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Susan came to CancerCare for support after losing her husband Doug to cancer. She had previous experience with CancerCare when she was coping with the loss of her mother 25 years before. Joining a bereavement support group at CancerCare allowed her to connect with others who had similar experiences that gave her greater perspective on her own experience with loss.

One of the unique challenges of losing a spouse can be the loss of identity and feeling like you have a new identity. “People say you’re closing a chapter and I kept on thinking, no, I’m closing a book,” shared Susan. “I have to reinvent an entire book.”

Partners often decide on a division of labor for household tasks such as finances, cooking and upkeep. As a result, those who have lost a partner take on and learn new responsibilities during their bereavement experience. For example, Doug handled the household’s finances and Susan had to assume this responsibility while she was coping with her loss.

“You have to give yourself a little grace and patience that this is a new skill,” Susan advised. “You will know it and you will get better, but right now, you have to be okay with making the mistakes.” She also suggests writing important information down and asking for help.

The physical effects of grief were also a challenge for Susan. This included changes in her sleeping patterns, as well as unexpected reactions during everyday activities such as showering or listening to music. “I don’t think you’re prepared for how every part of your body reacts and feels physically sick when you hear a song on the radio.”

Susan also felt the emotional effects of grief in her everyday life. After enjoying reading before the loss of her husband, she was only able to read grief books, thinking that they would have “the answer” to the challenges she was facing.

While coping with the loss of her husband, Susan experienced both unhelpful and helpful interactions with others. Unhelpful interactions included people trying to show her the “bright side” of her grief. “People try to give you comfort by seeing the bright side of things and I think what needs to be thought of is that it’s okay to just witness someone’s grief.”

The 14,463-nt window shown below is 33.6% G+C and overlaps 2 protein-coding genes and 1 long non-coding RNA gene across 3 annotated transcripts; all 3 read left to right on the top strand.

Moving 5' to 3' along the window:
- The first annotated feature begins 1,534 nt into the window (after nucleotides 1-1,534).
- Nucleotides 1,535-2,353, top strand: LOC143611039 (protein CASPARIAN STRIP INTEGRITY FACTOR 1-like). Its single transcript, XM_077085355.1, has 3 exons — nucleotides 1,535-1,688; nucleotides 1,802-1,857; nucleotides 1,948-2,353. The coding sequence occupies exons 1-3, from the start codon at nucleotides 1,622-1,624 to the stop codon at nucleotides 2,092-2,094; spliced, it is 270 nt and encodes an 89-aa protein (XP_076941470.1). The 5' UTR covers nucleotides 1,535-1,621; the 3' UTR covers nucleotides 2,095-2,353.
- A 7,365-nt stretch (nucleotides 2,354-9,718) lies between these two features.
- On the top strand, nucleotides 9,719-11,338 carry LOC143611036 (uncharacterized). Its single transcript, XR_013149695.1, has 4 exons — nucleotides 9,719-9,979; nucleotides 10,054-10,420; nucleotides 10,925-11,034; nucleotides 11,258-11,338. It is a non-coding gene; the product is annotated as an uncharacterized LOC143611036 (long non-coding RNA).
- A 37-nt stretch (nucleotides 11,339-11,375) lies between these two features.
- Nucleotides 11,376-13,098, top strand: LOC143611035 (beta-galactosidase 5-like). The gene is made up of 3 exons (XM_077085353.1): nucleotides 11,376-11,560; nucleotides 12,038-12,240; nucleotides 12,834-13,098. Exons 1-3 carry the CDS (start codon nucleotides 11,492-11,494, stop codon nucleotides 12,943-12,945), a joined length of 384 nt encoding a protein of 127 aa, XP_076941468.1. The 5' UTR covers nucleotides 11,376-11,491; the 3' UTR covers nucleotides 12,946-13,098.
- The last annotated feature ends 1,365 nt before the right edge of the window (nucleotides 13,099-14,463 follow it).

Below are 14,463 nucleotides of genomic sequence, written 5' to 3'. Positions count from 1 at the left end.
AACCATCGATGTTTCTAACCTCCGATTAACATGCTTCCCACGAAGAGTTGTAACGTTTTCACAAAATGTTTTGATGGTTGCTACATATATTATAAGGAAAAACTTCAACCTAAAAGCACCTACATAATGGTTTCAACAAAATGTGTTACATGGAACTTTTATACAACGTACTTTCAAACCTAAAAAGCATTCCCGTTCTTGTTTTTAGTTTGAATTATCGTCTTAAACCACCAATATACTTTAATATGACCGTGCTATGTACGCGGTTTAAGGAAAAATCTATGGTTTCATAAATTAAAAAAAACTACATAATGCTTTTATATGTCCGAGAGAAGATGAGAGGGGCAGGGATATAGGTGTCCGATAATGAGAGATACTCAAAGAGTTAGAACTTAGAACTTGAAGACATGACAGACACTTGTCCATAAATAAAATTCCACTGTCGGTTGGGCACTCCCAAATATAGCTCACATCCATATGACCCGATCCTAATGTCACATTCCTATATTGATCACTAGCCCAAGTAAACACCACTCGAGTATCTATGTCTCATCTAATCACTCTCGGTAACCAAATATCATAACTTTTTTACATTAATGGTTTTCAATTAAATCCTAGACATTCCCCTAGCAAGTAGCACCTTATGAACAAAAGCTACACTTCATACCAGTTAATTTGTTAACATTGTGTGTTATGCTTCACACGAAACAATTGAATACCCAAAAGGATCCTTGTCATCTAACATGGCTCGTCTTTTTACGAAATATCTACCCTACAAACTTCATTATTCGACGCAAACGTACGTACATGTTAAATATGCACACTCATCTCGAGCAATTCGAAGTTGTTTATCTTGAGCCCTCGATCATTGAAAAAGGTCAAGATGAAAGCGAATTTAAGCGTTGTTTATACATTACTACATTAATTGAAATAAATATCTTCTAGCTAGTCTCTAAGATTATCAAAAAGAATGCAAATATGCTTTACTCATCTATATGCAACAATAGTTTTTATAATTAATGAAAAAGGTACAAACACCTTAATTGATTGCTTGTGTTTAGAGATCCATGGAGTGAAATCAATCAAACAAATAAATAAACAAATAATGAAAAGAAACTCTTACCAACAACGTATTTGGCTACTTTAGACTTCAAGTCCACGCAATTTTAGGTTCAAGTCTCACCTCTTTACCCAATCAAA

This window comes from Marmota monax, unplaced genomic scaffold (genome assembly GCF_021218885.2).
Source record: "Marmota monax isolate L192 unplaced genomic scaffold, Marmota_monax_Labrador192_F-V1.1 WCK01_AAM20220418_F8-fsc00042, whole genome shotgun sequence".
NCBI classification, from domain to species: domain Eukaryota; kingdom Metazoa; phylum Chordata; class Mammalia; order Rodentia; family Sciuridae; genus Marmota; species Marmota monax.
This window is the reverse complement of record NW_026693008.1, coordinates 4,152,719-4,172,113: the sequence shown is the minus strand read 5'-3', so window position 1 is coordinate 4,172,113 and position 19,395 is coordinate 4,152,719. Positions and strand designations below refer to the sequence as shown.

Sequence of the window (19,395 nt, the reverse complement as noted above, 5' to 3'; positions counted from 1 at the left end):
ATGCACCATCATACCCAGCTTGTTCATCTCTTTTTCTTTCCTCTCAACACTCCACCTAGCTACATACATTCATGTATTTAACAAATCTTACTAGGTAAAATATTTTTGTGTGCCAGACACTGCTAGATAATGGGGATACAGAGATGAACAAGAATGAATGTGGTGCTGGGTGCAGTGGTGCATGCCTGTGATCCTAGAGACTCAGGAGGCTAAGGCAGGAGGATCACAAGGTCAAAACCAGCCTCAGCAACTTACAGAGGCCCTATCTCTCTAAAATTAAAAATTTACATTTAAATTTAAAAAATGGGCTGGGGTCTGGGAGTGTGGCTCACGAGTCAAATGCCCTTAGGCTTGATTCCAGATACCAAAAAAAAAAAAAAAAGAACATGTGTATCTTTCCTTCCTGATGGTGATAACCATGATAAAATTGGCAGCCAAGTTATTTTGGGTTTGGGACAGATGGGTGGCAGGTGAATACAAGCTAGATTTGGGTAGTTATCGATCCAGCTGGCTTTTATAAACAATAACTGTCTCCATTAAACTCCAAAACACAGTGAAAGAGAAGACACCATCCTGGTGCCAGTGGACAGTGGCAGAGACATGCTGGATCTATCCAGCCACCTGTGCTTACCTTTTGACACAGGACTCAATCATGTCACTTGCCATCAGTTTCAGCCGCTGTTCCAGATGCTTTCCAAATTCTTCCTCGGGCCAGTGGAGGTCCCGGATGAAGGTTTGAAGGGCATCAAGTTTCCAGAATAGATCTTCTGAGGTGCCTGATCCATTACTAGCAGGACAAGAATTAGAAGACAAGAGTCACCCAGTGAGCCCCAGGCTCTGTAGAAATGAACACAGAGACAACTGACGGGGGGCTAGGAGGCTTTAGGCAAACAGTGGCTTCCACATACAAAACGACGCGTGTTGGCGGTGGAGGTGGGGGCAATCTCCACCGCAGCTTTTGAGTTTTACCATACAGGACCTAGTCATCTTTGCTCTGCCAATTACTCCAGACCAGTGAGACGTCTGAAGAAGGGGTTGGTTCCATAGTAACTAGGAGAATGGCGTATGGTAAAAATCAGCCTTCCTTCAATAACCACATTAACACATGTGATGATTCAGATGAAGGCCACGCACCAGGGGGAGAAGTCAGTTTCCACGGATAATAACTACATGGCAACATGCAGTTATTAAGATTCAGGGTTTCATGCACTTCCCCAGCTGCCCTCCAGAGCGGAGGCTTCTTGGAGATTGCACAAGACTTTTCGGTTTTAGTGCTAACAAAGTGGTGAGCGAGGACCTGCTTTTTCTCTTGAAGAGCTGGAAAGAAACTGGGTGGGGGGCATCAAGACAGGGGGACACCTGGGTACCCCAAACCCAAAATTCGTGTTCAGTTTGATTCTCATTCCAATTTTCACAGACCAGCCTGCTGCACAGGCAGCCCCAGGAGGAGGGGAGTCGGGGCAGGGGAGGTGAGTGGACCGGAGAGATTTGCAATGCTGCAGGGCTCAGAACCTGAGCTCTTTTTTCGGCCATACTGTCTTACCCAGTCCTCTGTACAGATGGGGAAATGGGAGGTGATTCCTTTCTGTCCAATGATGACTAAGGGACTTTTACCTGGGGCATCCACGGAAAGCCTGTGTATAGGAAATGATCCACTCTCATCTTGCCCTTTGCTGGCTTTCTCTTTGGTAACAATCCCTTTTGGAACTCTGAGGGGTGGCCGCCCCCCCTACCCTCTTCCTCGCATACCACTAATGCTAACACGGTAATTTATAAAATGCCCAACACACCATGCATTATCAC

“Witnessing someone’s grief” can include listening to the bereaved person speak about who they lost. “Let me talk about Doug and leave it at that. There’s nothing else you need to do,” Susan said. “That’s what I’ve learned from the path - that you don’t have to talk and you have to just witness.”

The holidays represented a complicated time after Susan lost Doug. Anticipating bigger holidays was more challenging than the holidays themselves. “Getting through them was never the big problem of the day. It was more of the anticipation of the day and getting myself worked up about that,” Susan shared. “Usually for the day, I get comfort out of being around my family.”

Even with the comfort of her family, the holidays themselves could still be difficult for Susan. “If I felt too overwhelmed, I would go into the room and be quiet for a while. I took care of myself knowing that’s what I would need.”

Personal holidays such as birthdays or anniversaries, or smaller holidays such as Valentine’s Day were also complicated. Susan described the grief of seeing anniversary and Valentine’s Day cards at the store.

Linking memories to her daily life allowed Susan to stay connected to Doug. “He’s always in my heart and soul, always in my memory, and I link it back to him every day,” said Susan. She enjoys both verbally sharing the memories with others and thinking of the memories by herself.

Susan learned from her experience with grief and can pass on her knowledge to people experiencing similar loss. For example, she helped a friend coping with the loss of her husband understand the practical facets of bereavement. “The emotional support is very important, but you have to have the nuts and bolts.”

After learning from her experience, Susan would tell her earlier self to be patient as she felt all the complicated and changing emotions that come with grief. “Somehow your body and your soul and your mind have come to a place of actually finding joy again.”

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